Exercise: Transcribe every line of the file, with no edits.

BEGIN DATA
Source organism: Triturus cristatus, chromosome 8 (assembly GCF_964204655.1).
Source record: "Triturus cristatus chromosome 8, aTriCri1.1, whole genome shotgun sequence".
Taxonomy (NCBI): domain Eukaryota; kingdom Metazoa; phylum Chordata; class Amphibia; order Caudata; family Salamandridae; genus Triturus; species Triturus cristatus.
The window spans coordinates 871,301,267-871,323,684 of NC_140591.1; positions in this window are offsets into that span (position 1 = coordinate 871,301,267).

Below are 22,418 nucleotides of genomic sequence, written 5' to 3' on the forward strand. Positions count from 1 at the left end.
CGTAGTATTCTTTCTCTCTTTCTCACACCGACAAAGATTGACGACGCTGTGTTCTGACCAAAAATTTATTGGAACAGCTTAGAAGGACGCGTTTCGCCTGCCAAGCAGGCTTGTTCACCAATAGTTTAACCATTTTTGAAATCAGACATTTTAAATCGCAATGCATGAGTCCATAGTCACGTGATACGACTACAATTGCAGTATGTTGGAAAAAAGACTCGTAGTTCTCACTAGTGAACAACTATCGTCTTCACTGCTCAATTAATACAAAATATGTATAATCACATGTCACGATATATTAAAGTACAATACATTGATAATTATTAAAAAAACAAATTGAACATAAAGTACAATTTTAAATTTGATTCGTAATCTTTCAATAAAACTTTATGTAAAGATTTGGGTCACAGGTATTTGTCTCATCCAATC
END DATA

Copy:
Source organism: Triturus cristatus, chromosome 8 (assembly GCF_964204655.1).
Source record: "Triturus cristatus chromosome 8, aTriCri1.1, whole genome shotgun sequence".
Taxonomy (NCBI): domain Eukaryota; kingdom Metazoa; phylum Chordata; class Amphibia; order Caudata; family Salamandridae; genus Triturus; species Triturus cristatus.
The window spans coordinates 871,301,267-871,323,684 of NC_140591.1; positions in this window are offsets into that span (position 1 = coordinate 871,301,267).

Below are 22,418 nucleotides of genomic sequence, written 5' to 3' on the forward strand. Positions count from 1 at the left end.
CGTAGTATTCTTTCTCTCTTTCTCACACCGACAAAGATTGACGACGCTGTGTTCTGACCAAAAATTTATTGGAACAGCTTAGAAGGACGCGTTTCGCCTGCCAAGCAGGCTTGTTCACCAATAGTTTAACCATTTTTGAAATCAGACATTTTAAATCGCAATGCATGAGTCCATAGTCACGTGATACGACTACAATTGCAGTATGTTGGAAAAAAGACTCGTAGTTCTCACTAGTGAACAACTATCGTCTTCACTGCTCAATTAATACAAAATATGTATAATCACATGTCACGATATATTAAAGTACAATACATTGATAATTATTAAAAAAACAAATTGAACATAAAGTACAATTTTAAATTTGATTCGTAATCTTTCAATAAAACTTTATGTAAAGATTTGGGTCACAGGTATTTGTCTCATCCAATC